Into the fire


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Jan 22, 2006
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Into the fire
Chiefs’ Edwards won’t hesitate to throw young players into games
The Kansas City Star

Carl Peterson won’t make any promises about specific players or positions the Chiefs might select in next month’s NFL draft.

But Peterson, the Chiefs’ president/general manager, does make this guarantee: New coach Herm Edwards will immediately play at least some of the guys he picks.

“You’ll see how it plays out,” Peterson said, energized by the mere thought. “We feel we’ll be able to come out of the draft with some help. Unlike some of our former coaches, Herm likes to and will play younger players, including rookies.”

Their background and friendship aside, Edwards’ willingness to use younger players was one of the qualities that made him an attractive head-coaching candidate to Peterson. In Edwards’ five seasons as head coach in New York, the Jets were generally among the leaders in numbers of rookies and first-year players and among the lowest in numbers of players 30 and older.

“I don’t really run into a problem having young players play,” Edwards said. “That doesn’t bother me. I’ve done that in Tampa. I’ve done that in New York. I’m going to do it here. If a young player is ready to play, if he’s the best player, if he’s the coachable player, if he’s the available player, if he’s buying into what we ask him to do, he’s going to play.

“We’ll play young guys. You’ve got to be patient with them because they’re going to make mistakes. You’ve got to live with that. I will, because after week eight, they’re going to be better players for it. They won’t get better if you don’t play them.”

Peterson was often frustrated over the years that capable rookies such as halfback Larry Johnson and wide receiver Samie Parker languished on the bench for most or all of the season. His frustration is evident from his not-so-subtle dig above at former coach Dick Vermeil.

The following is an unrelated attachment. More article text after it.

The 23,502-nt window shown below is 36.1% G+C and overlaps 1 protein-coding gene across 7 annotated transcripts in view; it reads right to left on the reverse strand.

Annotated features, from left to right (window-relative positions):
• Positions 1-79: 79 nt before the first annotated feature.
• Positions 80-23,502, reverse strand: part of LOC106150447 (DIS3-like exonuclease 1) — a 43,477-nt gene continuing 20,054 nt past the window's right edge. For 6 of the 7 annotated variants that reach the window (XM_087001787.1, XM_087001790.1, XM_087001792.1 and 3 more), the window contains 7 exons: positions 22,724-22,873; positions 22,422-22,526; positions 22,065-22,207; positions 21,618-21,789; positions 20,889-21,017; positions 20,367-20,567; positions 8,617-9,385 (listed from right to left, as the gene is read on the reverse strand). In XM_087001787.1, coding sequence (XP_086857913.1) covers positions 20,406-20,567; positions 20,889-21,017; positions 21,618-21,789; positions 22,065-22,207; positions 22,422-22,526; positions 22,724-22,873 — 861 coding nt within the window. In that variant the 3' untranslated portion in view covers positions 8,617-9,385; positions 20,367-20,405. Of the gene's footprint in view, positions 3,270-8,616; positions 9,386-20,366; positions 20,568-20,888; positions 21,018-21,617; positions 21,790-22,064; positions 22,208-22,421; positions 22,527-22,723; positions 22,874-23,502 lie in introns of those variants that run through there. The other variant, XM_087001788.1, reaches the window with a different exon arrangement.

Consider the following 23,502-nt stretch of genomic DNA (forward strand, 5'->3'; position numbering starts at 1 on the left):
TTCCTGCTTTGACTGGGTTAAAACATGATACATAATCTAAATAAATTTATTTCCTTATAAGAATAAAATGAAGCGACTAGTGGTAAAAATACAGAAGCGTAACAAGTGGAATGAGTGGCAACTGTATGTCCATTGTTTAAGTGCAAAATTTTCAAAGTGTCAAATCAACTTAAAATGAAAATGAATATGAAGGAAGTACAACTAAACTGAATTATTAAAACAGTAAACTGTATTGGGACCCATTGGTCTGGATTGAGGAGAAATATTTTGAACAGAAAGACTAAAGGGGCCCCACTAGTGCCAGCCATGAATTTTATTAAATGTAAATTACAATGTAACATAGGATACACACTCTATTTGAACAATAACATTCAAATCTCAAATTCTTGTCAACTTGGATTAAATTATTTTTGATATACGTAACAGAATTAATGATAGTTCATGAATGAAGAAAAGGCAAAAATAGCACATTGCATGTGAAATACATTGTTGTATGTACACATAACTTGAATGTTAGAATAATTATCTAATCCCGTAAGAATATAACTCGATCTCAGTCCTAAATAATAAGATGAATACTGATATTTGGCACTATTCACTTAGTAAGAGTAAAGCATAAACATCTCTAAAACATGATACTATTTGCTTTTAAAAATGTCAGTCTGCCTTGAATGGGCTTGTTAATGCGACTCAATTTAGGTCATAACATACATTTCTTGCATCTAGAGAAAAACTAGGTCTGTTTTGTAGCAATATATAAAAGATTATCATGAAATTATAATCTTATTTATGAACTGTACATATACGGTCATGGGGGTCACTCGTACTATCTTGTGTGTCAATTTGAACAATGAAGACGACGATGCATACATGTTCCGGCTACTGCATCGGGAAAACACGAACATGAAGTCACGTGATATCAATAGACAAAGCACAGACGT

Actually, more rookies started for Vermeil in his five seasons with the Chiefs (five) than for Edwards with the Jets (four). Still, there’s no question the Chiefs are aging. They had the most players last season 30 and older (18) and were third in average age (27.62) and NFL experience (5.28).

Edwards stands ready to lead them on a youth movement.

“I don’t think you can keep going down that road,” Edwards said. “You’ve got to develop your own guys and believe in the draft. That’s the way to go because then the guys you’ve got coming into your system are your guys.

“I’m not saying you shouldn’t get a good free agent if one comes available. But I don’t think you rely as heavily on free-agency as you do the draft. I’m not going to say we’re not going to be involved with free-agency. I am saying we’re going to pick and choose.”

Two weeks into the free-agency signing period, the Chiefs haven’t signed a player from another team. They may become more active now that asking prices are coming down.

Still, it’s instructive to take a look at their four known free-agent visitors. Each has since signed elsewhere, but cornerback Will Allen and defensive linemen Rocky Bernard, DeQuincy Scott and Ryan Denney are all 28 or younger and should be headed into the primes of their careers.

The young up-and-comers are the kind of free agents the Chiefs might pursue in the Edwards era.

“If you get a free-agent guy, you want to get him when he’s going into his second contract,” Edwards said. “Those guys are still probably on the way up in their careers. The veteran guy in his third contract, he’s probably leveled off.”

That’s not to say the Chiefs won’t eventually sign the occasional over-30 player, such as cornerback Ty Law. They probably won’t do it as often as they did last year, when they signed safety Sammy Knight (then almost 30) and traded for cornerback Patrick Surtain (then almost 29).

The Chiefs also made an effort to sign other older veterans, such as cornerback Samari Rolle and linebacker Jeremiah Trotter.

The youth movement might have claimed its first victim in fullback Tony Richardson, who signed last week as a free agent with Minnesota. Richardson didn’t receive a blockbuster contract from the Vikings, signing for two years and $2.5 million.

Yet the Chiefs obviously didn’t see fit to invest even that amount in a 34-year-old player who, although still productive, is close to the end of his career.

It may happen later this year with 37-year-old deep snapper Kendall Gammon. The Chiefs recently re-signed Gammon to a new contract, but they also added another snapper in Adam Johnson, 26, who with a strong training camp and preseason could nudge Gammon from his job.

Edwards’ history says it might happen.

“We started some young guys every year with the Jets,” Edwards said. “That wasn’t a problem. We just put them out there and let them play. And they weren’t all first-round draft picks.

“We had to go young. We had to get young eventually. You’ve got to commit to that. You’ve got to say, ‘This is what we’re going to do.’ You can’t be afraid of it. You can’t be afraid to let a veteran guy go early.”
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